(Un)Resolved Issues with the IRS and User Hostile Government Processes

Top level note: while exhausting, this is nothing compared to the injustices and level of violence that some citizens of our country are exposed to. So while you read, and hopefully enjoy, this process malfunction piece please keep in mind it's not the biggest problem we're facing.

And now to the post.

I recently had an issue where I needed to call the IRS, multiple times, about the status of both my 2018 and 2019 tax returns. It was ... a trainwreck, to put it mildly. Yes, there is a pandemic and yes, their offices have been closed for a long time - as the representative on the line reminded me. But these issues aren't confined to the pandemic.

Allow me to begin.

It started when I tried to e-file my 2019 taxes, same as I have been doing for years. Filing was rejected with an error code I couldn't easily look up. I contacted my e-filing provider, which took awhile as this was after everything closed down here in the States. In the interim, I tried just filing again - and was unsurprisingly met with the same error code.

I finally heard back from my e-filing provider and apparently the error was that I didn't enter "my PIN". I don't have a PIN, "you should have a PIN, check your mail". I don't have a PIN, "have you moved recently?" Not for years. "Ok, paper file and call the IRS."


Calling the IRS is no joke. Especially when everything was closed. I tried calling a local office when I failed to get a human on the main line, but oh right that's closed. (It should be, mind you, people shouldn't be exposed to COVID because I should have a PIN that I don't have.) Then I Duck for "how to reach a human at the IRS" and find some instructions. Doing the straightforward method about "questions about my tax return" resulted in me verifying my SSN, amount of my 2019 return, etc., only to have the phone tree terminate with a "we cannot access your return at this time" message.

Ok. (Again.)

So I manage to reach a human, and was bounced over to Taxpayer Protection (TPP) as apparently there was a fraud alert on my account. Great. I have an abusive ex and lots of accounts locked down as a result, so my anxiety spikes wondering if she could have done something.

But who needs an abusive ex when you have the IRS.

I kid. Kind of.

I finally reach another human at TPP. The summary of the next 20ish minutes is:

Rep: You should have a PIN.
Me: I don't have a PIN.
Rep: Did you check your mail?
Me: ... yes.
Rep: Did you move recently?
Me: ... no.
Rep: I'll check your account again, please hold for 5-7 minutes.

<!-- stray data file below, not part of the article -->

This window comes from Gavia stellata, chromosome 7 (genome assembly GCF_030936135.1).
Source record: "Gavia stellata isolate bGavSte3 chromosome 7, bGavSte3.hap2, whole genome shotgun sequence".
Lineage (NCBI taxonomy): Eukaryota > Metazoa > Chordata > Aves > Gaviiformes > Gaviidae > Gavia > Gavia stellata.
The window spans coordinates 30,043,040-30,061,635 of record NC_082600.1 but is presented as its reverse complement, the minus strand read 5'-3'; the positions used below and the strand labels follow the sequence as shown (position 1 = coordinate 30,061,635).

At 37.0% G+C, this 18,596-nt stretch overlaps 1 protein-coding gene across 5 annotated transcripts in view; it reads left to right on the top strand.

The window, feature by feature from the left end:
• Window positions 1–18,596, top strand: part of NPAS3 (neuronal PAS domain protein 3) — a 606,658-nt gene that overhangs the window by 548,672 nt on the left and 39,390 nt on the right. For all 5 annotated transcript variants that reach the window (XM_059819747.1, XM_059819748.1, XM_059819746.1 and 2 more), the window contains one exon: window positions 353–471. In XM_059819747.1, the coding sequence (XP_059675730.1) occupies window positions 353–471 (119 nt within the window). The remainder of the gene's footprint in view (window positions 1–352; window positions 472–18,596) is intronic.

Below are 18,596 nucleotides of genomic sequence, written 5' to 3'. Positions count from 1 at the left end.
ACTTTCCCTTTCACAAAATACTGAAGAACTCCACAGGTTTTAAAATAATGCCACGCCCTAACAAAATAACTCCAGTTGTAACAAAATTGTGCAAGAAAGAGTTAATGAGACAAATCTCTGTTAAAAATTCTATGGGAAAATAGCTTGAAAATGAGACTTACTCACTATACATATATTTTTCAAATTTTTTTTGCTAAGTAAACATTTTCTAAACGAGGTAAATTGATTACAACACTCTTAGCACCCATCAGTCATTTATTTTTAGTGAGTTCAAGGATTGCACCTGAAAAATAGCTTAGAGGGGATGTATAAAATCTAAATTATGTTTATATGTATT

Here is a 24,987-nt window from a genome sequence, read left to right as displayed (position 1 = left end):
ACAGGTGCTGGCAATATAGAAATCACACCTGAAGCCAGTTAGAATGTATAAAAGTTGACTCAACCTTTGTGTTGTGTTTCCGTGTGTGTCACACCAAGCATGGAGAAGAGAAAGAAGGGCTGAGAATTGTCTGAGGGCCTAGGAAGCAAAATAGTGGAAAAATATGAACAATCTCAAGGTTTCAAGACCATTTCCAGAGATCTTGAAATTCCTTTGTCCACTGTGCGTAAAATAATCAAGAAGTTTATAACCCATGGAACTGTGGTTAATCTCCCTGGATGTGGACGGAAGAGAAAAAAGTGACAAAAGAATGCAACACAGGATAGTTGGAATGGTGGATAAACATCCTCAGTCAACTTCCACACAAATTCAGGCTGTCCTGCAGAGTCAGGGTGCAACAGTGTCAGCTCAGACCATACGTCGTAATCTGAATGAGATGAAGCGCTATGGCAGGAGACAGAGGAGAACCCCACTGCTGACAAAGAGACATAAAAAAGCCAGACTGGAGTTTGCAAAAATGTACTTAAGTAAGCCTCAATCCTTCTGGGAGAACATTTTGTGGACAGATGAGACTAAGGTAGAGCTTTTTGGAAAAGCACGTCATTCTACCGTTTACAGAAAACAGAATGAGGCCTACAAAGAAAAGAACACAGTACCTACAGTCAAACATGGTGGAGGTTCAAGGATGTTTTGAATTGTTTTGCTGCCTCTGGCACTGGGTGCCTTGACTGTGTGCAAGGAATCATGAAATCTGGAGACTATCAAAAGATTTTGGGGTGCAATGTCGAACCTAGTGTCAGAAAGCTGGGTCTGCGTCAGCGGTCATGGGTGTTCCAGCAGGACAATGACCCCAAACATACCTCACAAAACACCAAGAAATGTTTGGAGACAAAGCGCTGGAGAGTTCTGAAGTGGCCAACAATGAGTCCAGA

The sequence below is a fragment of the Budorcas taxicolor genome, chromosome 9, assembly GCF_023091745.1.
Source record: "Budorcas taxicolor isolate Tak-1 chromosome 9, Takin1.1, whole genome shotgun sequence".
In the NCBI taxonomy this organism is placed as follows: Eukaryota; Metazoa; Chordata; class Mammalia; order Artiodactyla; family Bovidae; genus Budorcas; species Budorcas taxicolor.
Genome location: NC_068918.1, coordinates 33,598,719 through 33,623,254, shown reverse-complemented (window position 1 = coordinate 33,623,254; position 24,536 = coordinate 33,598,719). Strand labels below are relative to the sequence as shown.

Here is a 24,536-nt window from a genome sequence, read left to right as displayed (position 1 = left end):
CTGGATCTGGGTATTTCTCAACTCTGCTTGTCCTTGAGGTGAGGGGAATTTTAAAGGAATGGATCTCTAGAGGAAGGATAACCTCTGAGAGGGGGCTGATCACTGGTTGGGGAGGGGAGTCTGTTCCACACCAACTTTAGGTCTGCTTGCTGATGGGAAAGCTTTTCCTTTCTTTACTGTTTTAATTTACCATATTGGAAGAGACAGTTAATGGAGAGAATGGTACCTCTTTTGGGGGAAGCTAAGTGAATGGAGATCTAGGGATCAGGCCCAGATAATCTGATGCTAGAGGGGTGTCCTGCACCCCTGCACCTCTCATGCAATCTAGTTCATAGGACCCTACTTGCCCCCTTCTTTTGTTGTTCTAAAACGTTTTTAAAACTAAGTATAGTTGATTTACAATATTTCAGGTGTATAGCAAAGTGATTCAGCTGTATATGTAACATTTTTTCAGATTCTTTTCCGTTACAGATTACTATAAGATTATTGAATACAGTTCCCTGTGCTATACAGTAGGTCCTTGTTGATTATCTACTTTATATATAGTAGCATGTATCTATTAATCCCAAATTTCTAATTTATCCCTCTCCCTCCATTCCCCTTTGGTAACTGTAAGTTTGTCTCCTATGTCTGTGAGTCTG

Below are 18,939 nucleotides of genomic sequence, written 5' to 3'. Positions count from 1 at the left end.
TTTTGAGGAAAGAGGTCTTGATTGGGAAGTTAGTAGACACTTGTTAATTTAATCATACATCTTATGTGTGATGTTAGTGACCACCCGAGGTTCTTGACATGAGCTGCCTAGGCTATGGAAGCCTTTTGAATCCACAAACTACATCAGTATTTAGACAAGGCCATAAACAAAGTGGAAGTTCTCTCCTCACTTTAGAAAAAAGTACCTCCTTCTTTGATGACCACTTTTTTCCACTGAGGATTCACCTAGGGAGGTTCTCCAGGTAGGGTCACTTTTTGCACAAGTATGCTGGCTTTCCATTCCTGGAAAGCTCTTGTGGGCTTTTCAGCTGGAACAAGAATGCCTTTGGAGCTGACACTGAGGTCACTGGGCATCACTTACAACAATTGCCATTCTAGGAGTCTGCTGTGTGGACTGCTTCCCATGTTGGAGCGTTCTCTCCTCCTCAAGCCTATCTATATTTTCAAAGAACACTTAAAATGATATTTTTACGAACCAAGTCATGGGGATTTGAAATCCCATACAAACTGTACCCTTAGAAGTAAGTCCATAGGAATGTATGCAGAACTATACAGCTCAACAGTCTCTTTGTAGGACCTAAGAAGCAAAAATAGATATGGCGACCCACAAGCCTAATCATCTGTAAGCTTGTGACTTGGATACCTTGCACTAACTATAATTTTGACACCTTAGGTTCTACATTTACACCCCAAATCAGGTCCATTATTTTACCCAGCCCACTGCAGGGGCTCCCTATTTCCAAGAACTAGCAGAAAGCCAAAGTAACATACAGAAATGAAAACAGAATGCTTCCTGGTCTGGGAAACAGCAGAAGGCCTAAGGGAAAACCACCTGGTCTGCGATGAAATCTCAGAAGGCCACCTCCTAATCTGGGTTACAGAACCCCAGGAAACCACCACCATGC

Me: Ok.
Rep: (Returns) Oh. We flagged your account but never sent you a PIN. Sorry about that. Did you paper file?
Me: I did.
Rep: Great, that resolves that. But there's an issue with your 2018 return.
Me: ... what? E-File Provider says that the return was filed successfully, etc.?

Then there was a long session of me Verifying I Am Who I AM, as you might intuit when you're speaking to TPP. What's your mother's full maiden name, what's your father's full name, what's your date of birth, city of birth, and so on.

Ok. (I keep say it's ok for my own emotional state. This will not be the last Ok in this post, I promise.)

Then they tell me they mailed me something that I didn't answer, describing it as "it might have looked like spam but it wasn't spam".


When was that sent out? No exact date. But last year. Sometime.


There's confusion about whether or not I received my 2018 refund / return, which I'd think I'd notice, so I leave to check paperwork and get off the multihour phone call, looking for anything on the federal (not state) 2018 return.

This isn't even the end. It's only Mayish still.

The lead time for a paperfiled return is about 45 days. So after hearing nothing on the 2019 return, I call again in July, but before the new tax deadline, to try to verify that my paper return was at least received if not processed. The rep at that point seemd to indicate that it was received, but not processed. (Why I phrased it that way will become clear in a moment.)

I wait another month. At this point I'm due for a change of address, for the first time in years, and need to make sure that the "totally should have arrived by now" returns will go to the correct place.

The joke's on me.

I call the IRS. I had forgotten, somehow, in the intervening weeks that the phone tree terminates in a hangup and no human when I select the options that make sense for questions about about the 1040. I Duck, again, for reaching a human and follow the instructions. I spent 2 hours and 16 minutes on the phone. Most of that on hold.